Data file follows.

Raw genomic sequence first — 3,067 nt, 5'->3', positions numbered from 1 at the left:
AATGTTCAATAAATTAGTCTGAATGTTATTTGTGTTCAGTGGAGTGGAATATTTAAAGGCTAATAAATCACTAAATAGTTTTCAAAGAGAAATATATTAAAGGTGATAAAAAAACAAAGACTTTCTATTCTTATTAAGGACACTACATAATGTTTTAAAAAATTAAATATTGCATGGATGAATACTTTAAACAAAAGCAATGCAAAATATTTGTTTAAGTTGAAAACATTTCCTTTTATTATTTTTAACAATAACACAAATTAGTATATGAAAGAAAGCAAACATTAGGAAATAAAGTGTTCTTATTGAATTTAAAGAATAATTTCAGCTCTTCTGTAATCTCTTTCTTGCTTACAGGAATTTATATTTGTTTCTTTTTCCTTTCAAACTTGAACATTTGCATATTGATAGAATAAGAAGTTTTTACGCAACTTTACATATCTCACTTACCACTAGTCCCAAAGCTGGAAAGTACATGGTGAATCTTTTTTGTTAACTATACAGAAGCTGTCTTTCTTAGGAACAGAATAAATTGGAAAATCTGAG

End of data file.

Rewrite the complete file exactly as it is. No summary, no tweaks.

Raw genomic sequence first — 3,067 nt, 5'->3', positions numbered from 1 at the left:
AATGTTCAATAAATTAGTCTGAATGTTATTTGTGTTCAGTGGAGTGGAATATTTAAAGGCTAATAAATCACTAAATAGTTTTCAAAGAGAAATATATTAAAGGTGATAAAAAAACAAAGACTTTCTATTCTTATTAAGGACACTACATAATGTTTTAAAAAATTAAATATTGCATGGATGAATACTTTAAACAAAAGCAATGCAAAATATTTGTTTAAGTTGAAAACATTTCCTTTTATTATTTTTAACAATAACACAAATTAGTATATGAAAGAAAGCAAACATTAGGAAATAAAGTGTTCTTATTGAATTTAAAGAATAATTTCAGCTCTTCTGTAATCTCTTTCTTGCTTACAGGAATTTATATTTGTTTCTTTTTCCTTTCAAACTTGAACATTTGCATATTGATAGAATAAGAAGTTTTTACGCAACTTTACATATCTCACTTACCACTAGTCCCAAAGCTGGAAAGTACATGGTGAATCTTTTTTGTTAACTATACAGAAGCTGTCTTTCTTAGGAACAGAATAAATTGGAAAATCTGAG